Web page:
Early Church Fathers like St. Augustine believed that Providence had arranged ancient history so that Christianity could spread as rapidly as possible. The Pax Romana was a remarkable achievement, and the general law and order, combined with Roman road-building, made it easier to get around Europe at the time of Tiberius and Claudius than it would be a thousand years later. There was also a widespread Hellenistic culture, which meant that many people spoke Greek. This was the legacy of Alexander the Great, who not only spread a common tongue but, like other rulers of that era, had a mania for building cities. The large concentration of urban dwellers made evangelization more efficient, and within the space of about a century we find Christianity flourishing in all the vital nerve-centers of the Roman empire, which had a population of about 60 million.

The great tipping points of history often occur beneath the radar, and it is doubtful that anyone in the year 51 noticed an itinerant rabbi from Tarsus crossing the Aegean Sea into Macedonia. But this was Christianity's entrance into Western Europe, with incalculable consequences for the future. Christopher Dawson writes that Paul's passage from Troas in Asia Minor to Philippi did more to shape the subsequent history of Europe than anything recorded by the great historians of the day. Put simply: The Faith created modern Europe, and Europe created the modern world.

What Paul and other missionaries found everywhere in the Roman Empire was a spiritual vacuum: The Roman gods, practically speaking, were dead, the victims of much scoffing from intellectuals and poets. The upper orders had turned to Stoicism — self-cultivating itself in aristocratic isolation — but this spoke only to a small minority. Others with spiritual hankerings went to more dubious sources: mystery cults, Asiatic magic, exotic neo-Platonisms, whose goal was ecstatic visions and emotional release. There was a lot of philosophical mumbo jumbo in an atmosphere of tent revivalism, with a dash of emperor worship on the side. But no matter where it turned for solace, the late classical mind was steeped in melancholy, a kind of glacial sadness; it was utterly lacking in what Catholics would call the theological virtue of hope.


Since The Da Vinci Code and other dubious best-sellers claim that early Christianity was anti-feminist, it's worth recalling that large numbers of women during these centuries thought otherwise....No world religion has ever given women a more important place than Roman Catholicism.


Apart from offering infinitely greater spiritual riches, Christianity gave the ancient world what might be called a New Deal. In the year that Paul arrived in Rome, there was a sensational incident, the sort of thing that today would make the cover of the New York Post. The prefect of Rome, Pedanius Secundus, was murdered by a slave who was jealous of his master's attention to a slave girl. According to Roman law, all the slaves in the household were to be put to death — which in this case meant more than 400 slaves. There were protests, but the emperor and Senate went ahead with the executions. It is not surprising, then, that the "have-nots," who constituted most of the empire, responded to the Christian message that every person has an equal and inherent dignity, and that even the emperor (as St. Ambrose would later explain to Theodosius) was within and not above the law.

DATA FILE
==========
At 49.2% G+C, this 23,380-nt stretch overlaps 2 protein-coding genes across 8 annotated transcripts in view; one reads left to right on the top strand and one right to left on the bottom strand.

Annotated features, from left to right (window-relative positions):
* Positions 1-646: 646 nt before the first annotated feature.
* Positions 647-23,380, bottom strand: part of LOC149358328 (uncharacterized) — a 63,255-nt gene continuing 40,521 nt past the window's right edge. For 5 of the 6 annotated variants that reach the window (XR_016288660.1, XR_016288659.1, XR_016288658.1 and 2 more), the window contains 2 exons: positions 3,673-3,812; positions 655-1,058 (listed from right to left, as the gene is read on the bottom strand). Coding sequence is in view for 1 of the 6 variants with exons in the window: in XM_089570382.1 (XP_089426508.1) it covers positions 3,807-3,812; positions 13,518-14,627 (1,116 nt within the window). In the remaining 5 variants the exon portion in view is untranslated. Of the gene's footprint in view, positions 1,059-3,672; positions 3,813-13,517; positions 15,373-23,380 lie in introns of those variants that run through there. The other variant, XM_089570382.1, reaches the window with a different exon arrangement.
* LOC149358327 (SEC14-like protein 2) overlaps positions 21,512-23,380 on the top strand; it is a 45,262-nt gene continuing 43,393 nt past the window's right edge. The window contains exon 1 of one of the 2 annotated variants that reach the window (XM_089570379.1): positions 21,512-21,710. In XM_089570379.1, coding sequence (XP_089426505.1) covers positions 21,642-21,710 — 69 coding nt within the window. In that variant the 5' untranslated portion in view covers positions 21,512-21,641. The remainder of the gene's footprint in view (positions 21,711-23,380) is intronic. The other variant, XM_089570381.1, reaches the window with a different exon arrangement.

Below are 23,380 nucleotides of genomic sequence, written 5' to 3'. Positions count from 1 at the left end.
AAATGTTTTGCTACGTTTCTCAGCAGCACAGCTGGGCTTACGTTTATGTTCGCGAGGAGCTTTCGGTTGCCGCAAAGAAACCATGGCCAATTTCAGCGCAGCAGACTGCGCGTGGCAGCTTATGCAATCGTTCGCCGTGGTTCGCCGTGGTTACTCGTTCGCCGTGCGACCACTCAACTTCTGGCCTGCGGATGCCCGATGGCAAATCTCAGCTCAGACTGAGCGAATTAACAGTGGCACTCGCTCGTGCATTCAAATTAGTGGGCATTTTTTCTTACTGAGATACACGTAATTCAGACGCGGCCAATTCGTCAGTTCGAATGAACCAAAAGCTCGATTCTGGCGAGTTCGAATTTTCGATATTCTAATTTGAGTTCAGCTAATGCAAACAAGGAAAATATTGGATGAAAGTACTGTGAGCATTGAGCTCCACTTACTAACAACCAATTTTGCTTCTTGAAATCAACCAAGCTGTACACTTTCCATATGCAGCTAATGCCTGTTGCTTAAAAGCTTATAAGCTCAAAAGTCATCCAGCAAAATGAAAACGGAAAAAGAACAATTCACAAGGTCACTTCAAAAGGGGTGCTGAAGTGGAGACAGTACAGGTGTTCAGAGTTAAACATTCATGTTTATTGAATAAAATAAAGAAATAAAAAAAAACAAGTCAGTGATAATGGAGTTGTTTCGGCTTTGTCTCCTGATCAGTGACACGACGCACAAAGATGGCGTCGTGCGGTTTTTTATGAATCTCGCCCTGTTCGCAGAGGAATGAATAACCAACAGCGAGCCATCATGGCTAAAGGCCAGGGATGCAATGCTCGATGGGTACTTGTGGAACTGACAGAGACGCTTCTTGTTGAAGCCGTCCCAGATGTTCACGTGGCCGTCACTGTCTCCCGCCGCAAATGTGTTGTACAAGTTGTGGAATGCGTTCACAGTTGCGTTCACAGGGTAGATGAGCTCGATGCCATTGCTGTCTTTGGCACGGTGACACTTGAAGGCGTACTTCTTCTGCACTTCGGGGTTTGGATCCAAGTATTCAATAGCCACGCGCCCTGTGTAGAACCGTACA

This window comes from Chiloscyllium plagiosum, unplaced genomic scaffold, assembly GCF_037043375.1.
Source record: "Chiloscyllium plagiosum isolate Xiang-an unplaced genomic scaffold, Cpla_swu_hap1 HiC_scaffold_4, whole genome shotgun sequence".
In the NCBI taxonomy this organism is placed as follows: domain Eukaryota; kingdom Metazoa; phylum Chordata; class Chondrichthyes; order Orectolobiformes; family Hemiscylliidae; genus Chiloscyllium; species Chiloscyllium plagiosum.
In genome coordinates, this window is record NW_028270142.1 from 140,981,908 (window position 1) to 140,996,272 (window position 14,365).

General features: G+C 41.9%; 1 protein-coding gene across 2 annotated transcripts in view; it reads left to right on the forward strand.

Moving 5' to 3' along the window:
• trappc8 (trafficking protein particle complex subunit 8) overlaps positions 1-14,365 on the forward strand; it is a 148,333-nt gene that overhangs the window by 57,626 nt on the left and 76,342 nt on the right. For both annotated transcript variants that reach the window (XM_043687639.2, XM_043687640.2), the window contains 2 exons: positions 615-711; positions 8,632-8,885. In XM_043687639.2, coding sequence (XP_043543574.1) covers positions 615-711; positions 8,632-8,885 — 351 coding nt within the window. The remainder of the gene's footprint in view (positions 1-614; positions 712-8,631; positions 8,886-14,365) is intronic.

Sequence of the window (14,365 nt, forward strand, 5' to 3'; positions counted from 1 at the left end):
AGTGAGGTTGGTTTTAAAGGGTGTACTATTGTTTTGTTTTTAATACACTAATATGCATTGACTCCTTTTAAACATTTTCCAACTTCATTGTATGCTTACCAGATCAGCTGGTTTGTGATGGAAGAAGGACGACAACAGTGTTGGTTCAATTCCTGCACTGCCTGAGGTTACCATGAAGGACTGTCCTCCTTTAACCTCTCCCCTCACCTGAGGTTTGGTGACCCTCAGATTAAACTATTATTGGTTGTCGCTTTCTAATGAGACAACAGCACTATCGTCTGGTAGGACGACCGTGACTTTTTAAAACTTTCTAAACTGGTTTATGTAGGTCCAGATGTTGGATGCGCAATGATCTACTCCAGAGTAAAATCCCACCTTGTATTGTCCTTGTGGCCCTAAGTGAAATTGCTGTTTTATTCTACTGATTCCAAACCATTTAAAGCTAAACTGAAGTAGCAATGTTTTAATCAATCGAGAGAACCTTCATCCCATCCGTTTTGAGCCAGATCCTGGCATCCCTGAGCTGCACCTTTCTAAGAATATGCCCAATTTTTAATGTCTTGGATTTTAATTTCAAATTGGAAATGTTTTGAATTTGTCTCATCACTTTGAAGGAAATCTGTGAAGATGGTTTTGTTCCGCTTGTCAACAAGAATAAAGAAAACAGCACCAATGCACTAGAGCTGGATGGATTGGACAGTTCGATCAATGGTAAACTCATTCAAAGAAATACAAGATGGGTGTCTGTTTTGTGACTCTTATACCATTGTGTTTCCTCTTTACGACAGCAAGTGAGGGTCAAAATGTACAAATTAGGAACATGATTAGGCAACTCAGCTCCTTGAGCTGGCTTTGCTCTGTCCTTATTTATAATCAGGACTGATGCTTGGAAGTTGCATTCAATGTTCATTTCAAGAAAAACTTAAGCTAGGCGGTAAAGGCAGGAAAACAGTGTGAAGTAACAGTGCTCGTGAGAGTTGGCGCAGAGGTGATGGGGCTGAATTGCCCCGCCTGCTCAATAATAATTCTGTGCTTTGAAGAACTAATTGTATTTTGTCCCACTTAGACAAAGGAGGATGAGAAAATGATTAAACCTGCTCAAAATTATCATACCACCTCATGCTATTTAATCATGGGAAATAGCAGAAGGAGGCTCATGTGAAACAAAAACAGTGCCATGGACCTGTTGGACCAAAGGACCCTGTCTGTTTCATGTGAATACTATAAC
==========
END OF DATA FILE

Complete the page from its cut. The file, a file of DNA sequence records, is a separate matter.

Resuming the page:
Since The Da Vinci Code and other dubious best-sellers claim that early Christianity was anti-feminist, it's worth recalling that large numbers of women during these centuries thought otherwise. The Church's teachings about marriage and family, along with its strictures against divorce, abortion, and the exposure of newborn babies — all of which a pagan husband could force his wife to do, no questions asked — resonated with women who were treated like chattel under the old dispensation. In the Acts of the Apostles, Luke goes out of his way to mention female converts like Lydia and Damaris. Even at this early date, women played a key role in the Church's evangelical mission. No world religion has ever given women a more important place than Roman Catholicism. Even Protestantism would turn out to be largely a male enterprise.

  

Preserving the Traditions

These early Christians were conscious of a single responsibility that transcended and sustained all others. They were bound to preserve with the utmost fidelity what had been taught by the apostles. Long before there was a New Testament, there was a deposit of faith concerning the nature of God, His threefold personality, His purpose in making man, the Incarnation. It is already presupposed in the early letters of Paul as well as ancient documents like the Didache. Any departure from these teachings provoked the strongest possible response, and the Acts of the Apostles and most of Paul's letters show the Church facing her first doctrinal and disciplinary problems.

The determination to hold fast to "what has been handed on" (tradere, hence "tradition") is one explanation for the early Christian's veneration of the episcopal office. If there has been a revelation, then there must be an authoritative teaching office to tell us what it is. And so the role of bishops — whose job was, and still is, to teach, govern, and sanctify — was crucial from the beginning.